Written by Tamsyn Wood

Tamsyn Wood was living the dream until her husband suffered a severe head injury that left him in need of 24/7 care. Today, she resides in North Devon, England, where she is raising four children single-handedly, caring for her husband, and blogging to help others who have experienced trauma and loss find joy and happiness. You can read more from Tamsyn on her blog or follow her on Instagram.

Moving on as a term is a big no-no for me. I feel like screaming each time I hear people say, “but you have to move on.”

No. You don’t. (Please note, I know you mean well when you say this.)

You move with it, alongside it, through it. You move forward. You don’t move on in the sense that it gets left behind. Actually, moving on, for me, has connotations of forgetting and pretending and faking it. Moving forward, however, I like.

Moving forward is a turn of phrase I use often. I feel it offers a more apt explanation involving movement, a phrase in motion, not a stark cold on.

Moving forward is something you actually have no choice over, and this is a hidden blessing. Time propels you in the direction of forwards, life sweeps you along accordingly. Our thoughts move, our minds succumb to adaptation… eventually.

Stagnating is not an option.

Even if you rest there in sad thought, broken-hearted, mourning for a time, the forward’s motion of life will bring you with it.

Sometimes this can feel violent, an intrusion on your timings of processing things. (I’m not ready!’) Your conscious mind protests — but your subconscious knows the way, and trusting the motion of life will carry with it quiet promises of hope.

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Photo credit: Tasmyn Wood


In the early days of Alex’s accident, I clung to hope with a diligence I didn’t know I possessed.

Looking back, I understand why I did: the reality of listening to the doctors, neurosurgeons, nurses, occupational therapists, physiotherapists, speech and language therapists, carers, CCG, care home staff, etc., meant I would have to face the fact he wasn’t coming back, and this, I could not face — until this something-I-couldn’t-face clambered up and overtook me several years later, when the elastic band of hope of his return that I was holding steadfastly onto, snapped abruptly.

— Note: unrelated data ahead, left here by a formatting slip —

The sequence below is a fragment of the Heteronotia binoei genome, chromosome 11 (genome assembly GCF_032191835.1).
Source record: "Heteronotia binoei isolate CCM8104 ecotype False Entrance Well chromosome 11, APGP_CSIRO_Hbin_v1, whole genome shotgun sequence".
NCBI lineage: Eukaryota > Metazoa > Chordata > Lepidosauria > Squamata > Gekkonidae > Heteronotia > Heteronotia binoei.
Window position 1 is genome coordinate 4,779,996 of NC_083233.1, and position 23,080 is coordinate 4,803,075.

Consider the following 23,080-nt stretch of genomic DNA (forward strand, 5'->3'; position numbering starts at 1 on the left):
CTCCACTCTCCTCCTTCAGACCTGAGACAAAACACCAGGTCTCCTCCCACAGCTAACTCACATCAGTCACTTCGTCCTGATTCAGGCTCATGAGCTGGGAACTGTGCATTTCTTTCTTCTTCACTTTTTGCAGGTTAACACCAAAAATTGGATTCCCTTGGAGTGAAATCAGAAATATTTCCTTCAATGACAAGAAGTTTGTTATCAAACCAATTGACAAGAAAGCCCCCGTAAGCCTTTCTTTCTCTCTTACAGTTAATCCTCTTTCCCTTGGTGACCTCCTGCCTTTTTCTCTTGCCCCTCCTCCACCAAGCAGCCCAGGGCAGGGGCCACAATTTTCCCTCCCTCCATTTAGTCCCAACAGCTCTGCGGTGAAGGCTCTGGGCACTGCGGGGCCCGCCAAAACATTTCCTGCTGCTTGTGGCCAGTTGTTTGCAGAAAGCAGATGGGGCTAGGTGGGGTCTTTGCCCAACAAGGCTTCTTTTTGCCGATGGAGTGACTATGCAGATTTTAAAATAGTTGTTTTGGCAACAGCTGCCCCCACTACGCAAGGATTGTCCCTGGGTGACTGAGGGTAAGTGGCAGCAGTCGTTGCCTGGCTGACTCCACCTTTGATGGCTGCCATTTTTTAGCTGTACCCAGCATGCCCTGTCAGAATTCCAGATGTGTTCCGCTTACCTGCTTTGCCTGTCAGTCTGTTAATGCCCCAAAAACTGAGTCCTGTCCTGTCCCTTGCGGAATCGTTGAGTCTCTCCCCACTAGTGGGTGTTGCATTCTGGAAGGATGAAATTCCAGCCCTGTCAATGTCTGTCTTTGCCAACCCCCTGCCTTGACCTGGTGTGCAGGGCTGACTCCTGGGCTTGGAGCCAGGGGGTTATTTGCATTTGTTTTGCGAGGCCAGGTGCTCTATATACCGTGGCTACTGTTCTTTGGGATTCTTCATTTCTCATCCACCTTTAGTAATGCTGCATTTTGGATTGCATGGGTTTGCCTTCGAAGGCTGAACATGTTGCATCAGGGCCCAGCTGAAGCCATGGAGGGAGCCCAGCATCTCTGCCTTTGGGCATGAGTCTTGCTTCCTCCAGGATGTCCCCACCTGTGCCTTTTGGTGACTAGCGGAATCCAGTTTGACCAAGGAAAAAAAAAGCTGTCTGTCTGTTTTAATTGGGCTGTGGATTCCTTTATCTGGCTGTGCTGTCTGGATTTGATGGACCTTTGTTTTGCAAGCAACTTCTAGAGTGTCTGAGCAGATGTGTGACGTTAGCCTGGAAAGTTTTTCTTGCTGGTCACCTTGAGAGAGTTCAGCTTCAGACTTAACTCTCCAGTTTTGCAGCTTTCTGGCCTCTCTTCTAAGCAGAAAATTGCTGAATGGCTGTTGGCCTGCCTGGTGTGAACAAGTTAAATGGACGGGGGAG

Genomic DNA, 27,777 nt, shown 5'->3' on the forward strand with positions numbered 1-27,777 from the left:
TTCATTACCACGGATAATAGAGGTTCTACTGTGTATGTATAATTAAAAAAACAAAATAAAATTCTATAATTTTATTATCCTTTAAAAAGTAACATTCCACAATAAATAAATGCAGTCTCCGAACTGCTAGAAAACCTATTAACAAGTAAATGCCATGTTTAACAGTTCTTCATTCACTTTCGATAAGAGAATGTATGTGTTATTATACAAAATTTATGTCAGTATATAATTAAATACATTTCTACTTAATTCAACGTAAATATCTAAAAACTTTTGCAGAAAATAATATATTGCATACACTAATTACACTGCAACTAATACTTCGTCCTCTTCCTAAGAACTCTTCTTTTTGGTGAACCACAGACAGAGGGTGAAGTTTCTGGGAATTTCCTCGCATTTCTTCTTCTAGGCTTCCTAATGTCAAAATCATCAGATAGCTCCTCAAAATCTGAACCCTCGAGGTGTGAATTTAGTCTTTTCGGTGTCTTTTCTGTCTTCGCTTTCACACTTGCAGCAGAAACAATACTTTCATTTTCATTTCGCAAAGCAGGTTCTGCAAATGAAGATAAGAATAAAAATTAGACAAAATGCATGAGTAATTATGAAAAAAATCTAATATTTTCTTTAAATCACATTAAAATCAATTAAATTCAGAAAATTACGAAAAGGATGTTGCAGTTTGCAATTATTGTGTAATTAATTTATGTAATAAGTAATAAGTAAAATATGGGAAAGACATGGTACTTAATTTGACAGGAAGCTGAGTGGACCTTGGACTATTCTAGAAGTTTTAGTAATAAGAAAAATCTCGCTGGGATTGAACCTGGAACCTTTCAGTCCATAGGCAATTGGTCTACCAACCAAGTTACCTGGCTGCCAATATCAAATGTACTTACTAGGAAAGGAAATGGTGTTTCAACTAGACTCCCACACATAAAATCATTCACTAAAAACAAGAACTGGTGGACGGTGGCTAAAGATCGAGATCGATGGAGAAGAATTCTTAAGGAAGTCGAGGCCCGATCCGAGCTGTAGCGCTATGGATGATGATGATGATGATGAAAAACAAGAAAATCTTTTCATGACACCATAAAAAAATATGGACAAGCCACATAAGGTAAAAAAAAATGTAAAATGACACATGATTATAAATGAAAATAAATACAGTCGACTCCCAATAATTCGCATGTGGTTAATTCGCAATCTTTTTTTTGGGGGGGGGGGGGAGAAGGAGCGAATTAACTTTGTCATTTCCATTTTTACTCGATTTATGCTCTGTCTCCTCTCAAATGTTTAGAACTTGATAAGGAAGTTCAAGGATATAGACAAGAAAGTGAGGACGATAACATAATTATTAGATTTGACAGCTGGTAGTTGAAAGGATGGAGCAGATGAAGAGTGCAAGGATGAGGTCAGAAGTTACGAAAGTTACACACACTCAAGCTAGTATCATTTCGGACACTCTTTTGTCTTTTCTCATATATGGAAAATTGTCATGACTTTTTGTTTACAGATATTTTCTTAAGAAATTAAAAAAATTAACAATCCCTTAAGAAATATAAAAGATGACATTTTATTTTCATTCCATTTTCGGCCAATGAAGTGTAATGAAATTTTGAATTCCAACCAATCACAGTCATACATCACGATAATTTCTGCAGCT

That pain.

That indescribable pain.

I remember the day vividly. I had taken the children to the beach after visiting Alex on our 10 year wedding anniversary. As I unpacked the picnic, lit the fire to cook up sausages for my babies, I see a surfer in the distance.

For a second my mind plays a trick on me – it’s him. Of course, it is. I knew he would be back.

Then, as though someone wrenched simultaneously from me my heart and stomach, I double up, creased over in unbearable pain. Of course, this wasn’t him. What was wrong with me? And Tamsyn, he’s not coming back.

As I type these words, tears escape as I still recognize and have to face the reality of these words every day now, as I will for the rest of my life.

I let go of my hope. It fled, and laid me bared open.

Facing my ultimate terror. Yet I had faced it, full-frontal. No going back, no excuses, I faced it. I then allowed myself to go through what I had so desperately fought to ignore.

I am not going to pretend it was easy or pretty. Or that it is over even now. But knowing I was holding reality in my hands meant I could move forward.

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Photo credit: Tasmyn Wood


Ultimately, that’s where this life takes you if you want it to or not, so you might as well allow it, for in resistance comes such a fear of how the acceptance of your new reality will be.

It was as terrifying to face as I had dared to imagine, but what I had failed to recognize and imagine in this, is that even the unbearable truth of Alex not coming back, I would get through. And I continue to face this head on.

The face gets good at hiding the heart, I have been quoted saying. And although this is true, through acceptance, what emerged in me was a capacity to love that grew. My soul appreciated on an even deeper level my children and those around me. I found a depth within me that, through my fragility and the acknowledgment therein, enabled me to be more.

Accept, move forward, grow, love and consequently, heal.


Tamsyn x

(This article was originally published on November 13, 2019, at feedmebeautiful.com)

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